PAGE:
20. How can I find the Captain's log?


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  21. What does "LPC" on a manifest mean?
    • The notation LPC on a ship's passenger list is "Likely to become a Public Charge." This usually indicated the immigrant didn't have money, didn't have a destination address in the US, or didn't have a friend or relative to meet them.


  22. Why was my ancestor's name changed during immigration?
    • There are undoubtably many reasons attributed to the changes in our Italian surnames upon entrance into the United States.
      The most common seem to be:
      • Illiteracy of the immigrant (couldn't write own name properly or at all).
      • Immigration officials changed the name either on purpose or mistakenly.

        Some stories indicate shortening or Americanizing the name to make it easier to pronounce. An immigrant, having spent a fortune to book passage probably would not speak up against this because of fear of not being let in the country.

      • Poorly written name. This could cause misinterpretation of the proper spelling of the name of the immigrant.


  23. How do I get a copy of "National Archives Request for Copies of Ships Passenger Records"?
    • See next question


  24. I know the name of the ship my ancestor came to America on, how do I find the passenger list?
    • Passenger lists can be found at the National Archives. To order copies of the lists by mail you must use NATF Form 81, National Archives Order for Copies of Ship Passenger Arrival Records.

      • This form will ask you the following questions:

        • Full name of passenger, age and sex
        • Date of Arrival
        • Where naturalized (if known)
        • Ship name (or carrier line)
        • Passenger's country of origin

        You do not need to answer all of these questions completely - but it helps to provide as much information as you can.

      • You can request this form one of two ways:
        1. Send e-mail to: inquire@arch2.nara.gov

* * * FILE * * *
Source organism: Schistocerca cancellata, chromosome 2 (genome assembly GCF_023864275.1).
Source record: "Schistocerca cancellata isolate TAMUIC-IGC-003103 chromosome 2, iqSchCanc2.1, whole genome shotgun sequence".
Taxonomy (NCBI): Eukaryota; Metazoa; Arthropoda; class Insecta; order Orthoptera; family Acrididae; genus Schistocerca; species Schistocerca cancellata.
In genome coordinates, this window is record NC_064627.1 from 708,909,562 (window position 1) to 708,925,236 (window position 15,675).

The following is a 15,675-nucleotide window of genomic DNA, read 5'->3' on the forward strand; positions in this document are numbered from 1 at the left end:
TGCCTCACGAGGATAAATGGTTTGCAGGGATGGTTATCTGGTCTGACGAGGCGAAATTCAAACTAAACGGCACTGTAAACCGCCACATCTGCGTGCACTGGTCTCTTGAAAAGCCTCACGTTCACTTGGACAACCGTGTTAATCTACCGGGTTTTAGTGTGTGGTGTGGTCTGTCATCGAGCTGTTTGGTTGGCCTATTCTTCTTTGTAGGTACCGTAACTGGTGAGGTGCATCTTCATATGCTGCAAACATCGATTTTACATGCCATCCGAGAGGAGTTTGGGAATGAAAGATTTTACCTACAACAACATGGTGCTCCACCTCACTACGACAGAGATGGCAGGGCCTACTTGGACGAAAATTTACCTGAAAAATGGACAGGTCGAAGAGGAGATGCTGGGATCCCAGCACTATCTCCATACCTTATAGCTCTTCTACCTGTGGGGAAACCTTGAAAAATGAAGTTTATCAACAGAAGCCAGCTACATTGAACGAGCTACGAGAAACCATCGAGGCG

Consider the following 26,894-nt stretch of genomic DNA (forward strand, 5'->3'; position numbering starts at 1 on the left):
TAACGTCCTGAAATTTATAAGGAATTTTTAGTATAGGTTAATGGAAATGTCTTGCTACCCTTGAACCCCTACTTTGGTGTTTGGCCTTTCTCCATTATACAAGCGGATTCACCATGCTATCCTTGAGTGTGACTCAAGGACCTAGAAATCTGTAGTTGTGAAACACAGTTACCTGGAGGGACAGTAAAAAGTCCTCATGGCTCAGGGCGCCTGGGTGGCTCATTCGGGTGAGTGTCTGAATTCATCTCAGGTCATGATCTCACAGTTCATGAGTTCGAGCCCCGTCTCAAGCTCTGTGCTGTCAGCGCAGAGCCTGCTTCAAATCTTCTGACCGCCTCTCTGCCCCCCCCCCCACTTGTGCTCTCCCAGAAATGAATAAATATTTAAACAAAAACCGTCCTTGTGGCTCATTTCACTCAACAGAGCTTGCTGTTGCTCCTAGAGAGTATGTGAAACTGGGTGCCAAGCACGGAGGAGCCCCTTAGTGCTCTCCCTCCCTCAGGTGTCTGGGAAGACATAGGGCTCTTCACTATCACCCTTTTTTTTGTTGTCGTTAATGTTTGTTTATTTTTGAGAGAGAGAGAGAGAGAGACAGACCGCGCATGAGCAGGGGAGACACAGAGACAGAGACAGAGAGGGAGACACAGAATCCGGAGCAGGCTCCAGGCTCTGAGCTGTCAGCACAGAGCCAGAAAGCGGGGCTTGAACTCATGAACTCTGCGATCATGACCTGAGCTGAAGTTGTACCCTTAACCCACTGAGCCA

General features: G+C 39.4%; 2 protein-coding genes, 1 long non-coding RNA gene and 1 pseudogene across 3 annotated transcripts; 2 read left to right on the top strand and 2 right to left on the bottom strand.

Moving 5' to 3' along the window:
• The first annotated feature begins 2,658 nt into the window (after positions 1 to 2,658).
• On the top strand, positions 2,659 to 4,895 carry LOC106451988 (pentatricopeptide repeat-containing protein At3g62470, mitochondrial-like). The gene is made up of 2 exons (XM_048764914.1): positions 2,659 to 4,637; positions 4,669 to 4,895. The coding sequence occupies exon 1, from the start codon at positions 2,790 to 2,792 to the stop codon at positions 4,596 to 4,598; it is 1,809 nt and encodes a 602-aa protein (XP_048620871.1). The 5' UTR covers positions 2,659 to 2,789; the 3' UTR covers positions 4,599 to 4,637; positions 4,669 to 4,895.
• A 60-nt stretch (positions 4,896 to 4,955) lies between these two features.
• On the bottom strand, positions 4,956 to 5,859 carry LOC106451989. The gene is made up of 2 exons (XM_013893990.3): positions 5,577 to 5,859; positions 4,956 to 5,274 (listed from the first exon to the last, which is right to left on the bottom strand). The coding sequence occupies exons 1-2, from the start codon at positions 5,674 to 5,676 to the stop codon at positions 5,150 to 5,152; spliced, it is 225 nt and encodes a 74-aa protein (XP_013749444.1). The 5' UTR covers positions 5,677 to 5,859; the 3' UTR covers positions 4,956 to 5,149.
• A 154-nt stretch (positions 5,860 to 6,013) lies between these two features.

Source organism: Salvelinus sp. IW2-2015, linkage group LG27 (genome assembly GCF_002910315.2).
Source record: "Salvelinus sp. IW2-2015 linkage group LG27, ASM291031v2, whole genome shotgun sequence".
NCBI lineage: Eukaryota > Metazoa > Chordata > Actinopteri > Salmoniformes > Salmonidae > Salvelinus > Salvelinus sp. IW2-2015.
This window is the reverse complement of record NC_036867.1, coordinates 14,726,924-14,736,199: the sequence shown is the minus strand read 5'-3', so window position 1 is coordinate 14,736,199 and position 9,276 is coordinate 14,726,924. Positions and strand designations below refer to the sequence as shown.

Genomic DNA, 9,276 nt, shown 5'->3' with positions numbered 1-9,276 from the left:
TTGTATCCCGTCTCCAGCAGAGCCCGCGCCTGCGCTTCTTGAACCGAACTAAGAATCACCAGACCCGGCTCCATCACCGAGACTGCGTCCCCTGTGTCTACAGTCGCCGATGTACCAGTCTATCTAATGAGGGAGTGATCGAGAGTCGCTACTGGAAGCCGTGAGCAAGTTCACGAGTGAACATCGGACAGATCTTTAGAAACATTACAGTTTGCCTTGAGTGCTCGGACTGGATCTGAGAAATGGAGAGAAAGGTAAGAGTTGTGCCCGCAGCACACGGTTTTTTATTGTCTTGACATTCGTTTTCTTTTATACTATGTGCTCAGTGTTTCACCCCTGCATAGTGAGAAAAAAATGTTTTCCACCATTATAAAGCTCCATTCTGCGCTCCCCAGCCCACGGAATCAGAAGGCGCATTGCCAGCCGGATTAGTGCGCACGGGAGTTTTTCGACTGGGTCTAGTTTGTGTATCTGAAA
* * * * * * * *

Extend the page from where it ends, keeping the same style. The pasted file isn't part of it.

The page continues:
2. Request NATF Form 81 by mail:
          General Reference Branch (NNRG)
          National Archives and Records Administration
          7th and Pennsylvania Avenue NW
          Washington, DC  20408

          Ask for NATF Form 81, National Archives Order for Copies of Ship Passenger Arrival Records. Be sure to enclose your mailing address and the number of copies you would like. The indices will be searched by the NATF, and if the record you requested is found, will notify you, in which case you may be required to pay $10 for copies - but not always.


  25. How can I get a picture of the ship my ancestor came to America on?
    • One source is The Steamship Historical Society of America Collection at the University of Baltimore Library is a great source of information about ships--more than 100,000 ship photos and more than 30,000 negatives.

      Send your inquiries to:
      Ann Carvel House
      Librarian
      SSHSA Collection
      University of Baltimore Library
      Baltimore, MD 21201-5779
      (410) 837-4334

      Be sure to include all the information available to you about the ship, including the dates it was sailing and/or brought your ancestors to the USA. The librarian will advise you as to what info is available. There is a fee of only $10.00 per one-half hour of research time. You will be asked to pay only after info is located for you. If a photo is available, they will send you a price sheet and ordering info. This collection does not include any individual passenger information.

    • Other sources are:
      • Peabody Essex Museum
        East India Square
        Salem MA 01970-3783
        Tel: 508-745-1876
        Fax: 508-744-6776
      • The Mariners' Museum
        100 Museum Drive
        Newport News, VA 23606-3759
        Tel: 804-595-0368
        Fax: 804-591-8212
      • New York Hisorical Society
        170 Central Park West
        New York, NY  10024
      • South Street Seaport Museum
        16 Fulton Street
        New York, NY  10038


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  26. Where did the information on the passenger lists come from?


  27. Did the immigrant present documents to the officials?


  28. What info was on the passport?


  29. How were the manifests filled out?
    • Passenger lists were completed on board by the ship's purser, and reviewed by customs or immigration authorities upon arrival. The European, pre-Americanized names were written the way they sounded, and may not be spelled correctly. If your immigrant ancestor could not read or write, he or she would not have recognized an incorrect spelling.


  30. What instructions did the purser follow to complete the manifests?
    • Below is an extract from the Department of Commerce and Labor - "Special Instructions for Filling Alien Manifests", located on the back of a passenger list of 1906.

      The information returned on the manifest [Forms 500, 500 A, and 500 B], so far as it relates to alien arrivals (including those in transit and tourists), should be made in accordance with the following classifications. The number of the column on the manifest is given in these special instructions and is followed, in parentheses, in all cases up to and including column 16, by a descriptive title indicating briefly the subject to which it relates.